This section is entirely customer oriented and designed to inform the customer of the benefits of solar power for their home. Beginning with the image of the array on the roof and in oblique or perspective view the purpose is to present to the customer what the finished solution would look like.

Each component is shown with details on the technology, performance, specifications and links to introductory videos are available. Followed by a graphic comparison of the annual consumption vs electricity generated from solar and the positive environmental impact. How the system works in various modes as applicable to the design is illustrated in a motion graphic indicating the flow of electricity.

The savings for the first year are shown along with graphs that indicate total savings over the life of the solar system, net financial impact and payback period. The calculation is based on the energy consumption & generation data and the pricing and costing details that were configured. It works well to serve as a single page for all the details. The customer can even be presented with a couple of options if they so desire to have a side by side comparison of different panel and inverter choices.

This page can be shared with the customer by sending them the link via email. The customer can then decide on the available payment options and choose to checkout by accepting the proposal and signing the agreement. As a decision making and call to action tool this is indeed a great method of interacting with the customer. It is vital to realise at this point that this is the closest virtual replication of interacting with a customer across the table with the proposal in hand. The virtual sales proposal if executed correctly allows for an engagement at the convenience of the customers’ time which changes the sales process and will reduce the sales cycle time.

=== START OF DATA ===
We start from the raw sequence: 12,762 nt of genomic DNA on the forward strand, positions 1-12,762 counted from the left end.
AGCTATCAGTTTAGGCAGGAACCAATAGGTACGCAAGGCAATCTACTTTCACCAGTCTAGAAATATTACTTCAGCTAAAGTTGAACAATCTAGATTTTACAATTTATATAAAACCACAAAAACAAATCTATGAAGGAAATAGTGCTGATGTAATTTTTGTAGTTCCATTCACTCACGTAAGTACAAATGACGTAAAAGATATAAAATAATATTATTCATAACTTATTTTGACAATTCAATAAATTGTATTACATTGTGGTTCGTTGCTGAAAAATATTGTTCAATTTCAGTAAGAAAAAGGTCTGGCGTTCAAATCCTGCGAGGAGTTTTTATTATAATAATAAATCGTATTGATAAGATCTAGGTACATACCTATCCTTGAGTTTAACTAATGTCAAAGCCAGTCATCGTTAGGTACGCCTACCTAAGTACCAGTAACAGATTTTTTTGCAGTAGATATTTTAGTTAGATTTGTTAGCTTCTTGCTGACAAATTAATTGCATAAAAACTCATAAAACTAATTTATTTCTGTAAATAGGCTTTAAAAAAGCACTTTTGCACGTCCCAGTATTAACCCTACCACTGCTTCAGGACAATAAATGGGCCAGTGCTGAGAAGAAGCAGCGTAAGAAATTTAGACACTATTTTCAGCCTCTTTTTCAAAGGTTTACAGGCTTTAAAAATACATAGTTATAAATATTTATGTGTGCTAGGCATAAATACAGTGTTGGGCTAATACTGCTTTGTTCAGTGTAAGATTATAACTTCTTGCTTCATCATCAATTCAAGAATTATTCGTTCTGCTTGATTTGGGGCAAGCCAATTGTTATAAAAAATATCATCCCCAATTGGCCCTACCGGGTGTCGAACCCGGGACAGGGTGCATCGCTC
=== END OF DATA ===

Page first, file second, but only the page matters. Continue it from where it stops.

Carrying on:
The support provided to installers and users in the documentation is quite comprehensive. All aspects of the product are well covered and any issues are actively addressed. There is a weekly webinar of the features and benefits of the platform and several support articles have video walk throughs in addition to instructions with screenshots.

Featured Partners

There are several featured partners that work closely including OEMs and Financial Service Providers. Most of them have preferential integration APIs and product representation in the sales proposal. Some of the most notable integrations are Loan & Financing providers for Residential and Commercial requirements such as;

  • Sunlight Financial
  • Plenti
  • Energy Ease

SolarOutlet integration similar to Utility API and NearMap integration enhance the operational efficiency of the solar installers.

SunWiz provides services for optimisation as an OpenSolar Expert Partner. This allows for the technology to be optimised to the installers’ specific business process and best practices. Installers are unlikely to have or retain an in house system administrator and SunWiz provides the necessary support as required.